I am very much against the whole emperor's new clothes thing myself. I'm not quite sure how the other fields you mentioned have approached the problem of intangibility, but I suspect most of them can fall back on their brand. That's not something many photographers have the luxury of. But I don't get "contemporary" photography, in the same way that I often don't get modern art. As I've said before, Piet Mondrian and Jackson Pollock baffle me, and if that makes me one of the ignorant then great. But I feel the same way about photography.
I know Ian's raised the example of Annie Leibovitz, whose work I make no comment on the quality of. But she is one of those people who could survive on a "brand".
I like my photography to be real and tangible, and in many ways I think it can be tangible. I like photographs that make people go "wow" regardless of where they see it, not only because they've seen it in a museum or on a famous art website. That's fairly tangible, because they exist.
So going back to the tweaking of the analogy; I think to me good professional photography is a bit akin to good quality bags or such like, in terms of quality of workmanship and materials used. Most people holding it in their hands would know it was a work of quality, rather than because they've seen a small logo somewhere. (Note: I am not saying that quality and brands are mutually exclusive.)
And personally, I'm not sure how effective the wedding photographers are in Singapore, so I'm not sure they have "figured something out". But over where I am in the UK I wouldn't say they've done it particularly effectively at all. At the end of the day for something like that to succeed, Joe Public (ie someone with no interest in photography at all) is going to have to know about that organisation. You need to be massive for that to happen. So for instance, ask someone with no interest in photography to name several brands in photography, and that organisation will need to be one of those names for it to work.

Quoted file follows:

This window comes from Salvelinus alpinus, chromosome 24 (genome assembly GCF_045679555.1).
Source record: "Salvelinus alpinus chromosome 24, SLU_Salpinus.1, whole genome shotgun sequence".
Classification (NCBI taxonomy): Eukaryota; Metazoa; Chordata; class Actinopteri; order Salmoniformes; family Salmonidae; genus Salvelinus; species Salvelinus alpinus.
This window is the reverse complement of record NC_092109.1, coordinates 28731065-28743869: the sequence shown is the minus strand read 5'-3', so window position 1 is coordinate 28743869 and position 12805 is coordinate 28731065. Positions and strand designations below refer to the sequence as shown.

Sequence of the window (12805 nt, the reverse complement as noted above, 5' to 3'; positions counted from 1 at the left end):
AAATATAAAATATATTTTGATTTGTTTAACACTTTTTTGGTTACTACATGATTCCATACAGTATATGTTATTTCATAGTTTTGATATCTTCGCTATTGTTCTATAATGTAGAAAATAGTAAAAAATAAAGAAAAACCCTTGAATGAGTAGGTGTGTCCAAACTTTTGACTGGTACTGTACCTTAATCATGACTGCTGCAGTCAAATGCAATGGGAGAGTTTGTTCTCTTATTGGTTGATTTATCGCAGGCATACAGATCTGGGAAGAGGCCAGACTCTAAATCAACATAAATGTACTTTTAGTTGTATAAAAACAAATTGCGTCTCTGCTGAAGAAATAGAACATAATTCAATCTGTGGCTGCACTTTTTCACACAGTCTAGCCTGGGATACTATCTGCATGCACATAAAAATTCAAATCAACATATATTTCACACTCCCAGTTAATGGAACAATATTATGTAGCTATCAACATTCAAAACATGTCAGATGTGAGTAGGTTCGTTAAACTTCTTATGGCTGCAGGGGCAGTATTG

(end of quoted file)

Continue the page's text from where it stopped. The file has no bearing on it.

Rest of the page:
I'd guess most would say Nikon, Canon, Kodak, maybe Fuji. Maybe one or two others. But we're talking major, major names. I would be amazed if more than 1 out of 10 wedding couples in this country have any clue what the Guild of Wedding Photographers or the MPA is, or any other similar organisation. In addition to knowing about them, they have to believe in what they stand for and believe in their quality. In all honesty, even Getty is a push, and they're to photographic agencies what Microsoft is to... erm... the known universe :P